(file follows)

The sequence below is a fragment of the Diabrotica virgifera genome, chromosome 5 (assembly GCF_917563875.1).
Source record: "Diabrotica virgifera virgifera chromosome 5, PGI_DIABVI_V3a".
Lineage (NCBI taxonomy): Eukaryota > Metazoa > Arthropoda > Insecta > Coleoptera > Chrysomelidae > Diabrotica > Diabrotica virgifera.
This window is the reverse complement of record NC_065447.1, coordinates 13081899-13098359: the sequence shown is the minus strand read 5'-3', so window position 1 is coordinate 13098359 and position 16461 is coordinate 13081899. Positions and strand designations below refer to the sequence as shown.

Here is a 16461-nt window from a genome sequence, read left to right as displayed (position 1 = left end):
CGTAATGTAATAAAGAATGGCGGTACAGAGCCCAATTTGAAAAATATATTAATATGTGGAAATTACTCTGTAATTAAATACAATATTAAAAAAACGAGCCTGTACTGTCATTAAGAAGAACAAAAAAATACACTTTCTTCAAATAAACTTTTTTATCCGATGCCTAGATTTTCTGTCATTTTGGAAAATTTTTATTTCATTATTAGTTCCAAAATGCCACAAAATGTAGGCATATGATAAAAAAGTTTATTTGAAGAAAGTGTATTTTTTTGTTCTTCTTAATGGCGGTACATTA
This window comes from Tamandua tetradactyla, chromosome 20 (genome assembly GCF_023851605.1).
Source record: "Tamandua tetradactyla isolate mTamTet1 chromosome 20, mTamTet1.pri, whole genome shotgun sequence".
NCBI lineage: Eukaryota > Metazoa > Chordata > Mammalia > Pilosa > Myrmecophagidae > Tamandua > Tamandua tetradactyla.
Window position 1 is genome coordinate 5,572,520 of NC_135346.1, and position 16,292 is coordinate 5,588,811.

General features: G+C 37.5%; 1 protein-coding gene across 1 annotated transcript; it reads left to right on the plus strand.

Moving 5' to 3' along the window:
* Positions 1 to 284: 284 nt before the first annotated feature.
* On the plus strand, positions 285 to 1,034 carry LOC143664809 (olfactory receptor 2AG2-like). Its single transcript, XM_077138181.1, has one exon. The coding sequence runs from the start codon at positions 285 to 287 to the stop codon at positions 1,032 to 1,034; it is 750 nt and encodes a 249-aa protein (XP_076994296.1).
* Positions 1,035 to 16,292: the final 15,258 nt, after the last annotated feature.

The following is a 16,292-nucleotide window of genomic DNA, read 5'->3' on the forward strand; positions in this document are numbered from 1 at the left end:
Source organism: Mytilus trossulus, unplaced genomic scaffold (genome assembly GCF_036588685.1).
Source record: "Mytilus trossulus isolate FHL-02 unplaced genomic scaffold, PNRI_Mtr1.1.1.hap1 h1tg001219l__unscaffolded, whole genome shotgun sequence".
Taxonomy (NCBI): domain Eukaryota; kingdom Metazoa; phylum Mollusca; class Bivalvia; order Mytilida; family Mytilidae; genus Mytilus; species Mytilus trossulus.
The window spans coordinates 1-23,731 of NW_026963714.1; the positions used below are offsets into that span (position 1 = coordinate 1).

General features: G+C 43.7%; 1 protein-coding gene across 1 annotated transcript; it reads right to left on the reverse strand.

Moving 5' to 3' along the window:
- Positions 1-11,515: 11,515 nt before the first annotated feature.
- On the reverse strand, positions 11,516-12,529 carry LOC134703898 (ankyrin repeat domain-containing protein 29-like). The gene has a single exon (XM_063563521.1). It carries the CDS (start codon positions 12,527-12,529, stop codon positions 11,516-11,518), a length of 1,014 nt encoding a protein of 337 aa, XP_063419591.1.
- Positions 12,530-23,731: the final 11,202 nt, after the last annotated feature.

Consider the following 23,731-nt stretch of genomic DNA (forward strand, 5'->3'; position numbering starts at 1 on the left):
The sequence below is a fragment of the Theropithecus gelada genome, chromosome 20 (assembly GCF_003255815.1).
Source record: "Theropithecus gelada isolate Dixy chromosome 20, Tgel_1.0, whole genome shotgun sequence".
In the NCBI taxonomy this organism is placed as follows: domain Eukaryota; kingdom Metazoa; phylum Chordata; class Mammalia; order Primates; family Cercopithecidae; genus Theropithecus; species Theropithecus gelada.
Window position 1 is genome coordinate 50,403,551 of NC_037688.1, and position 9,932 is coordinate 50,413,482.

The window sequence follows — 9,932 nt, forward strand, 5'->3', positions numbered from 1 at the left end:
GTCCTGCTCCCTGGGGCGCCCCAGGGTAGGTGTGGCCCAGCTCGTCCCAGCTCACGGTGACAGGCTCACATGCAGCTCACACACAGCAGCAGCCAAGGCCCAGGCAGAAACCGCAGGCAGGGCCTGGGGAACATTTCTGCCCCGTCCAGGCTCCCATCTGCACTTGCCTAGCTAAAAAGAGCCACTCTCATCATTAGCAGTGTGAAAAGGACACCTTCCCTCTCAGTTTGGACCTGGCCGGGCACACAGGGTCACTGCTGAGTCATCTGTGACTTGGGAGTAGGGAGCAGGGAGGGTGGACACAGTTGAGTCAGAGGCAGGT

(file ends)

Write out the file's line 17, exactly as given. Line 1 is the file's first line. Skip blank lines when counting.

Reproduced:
Source organism: Mytilus trossulus, unplaced genomic scaffold (genome assembly GCF_036588685.1).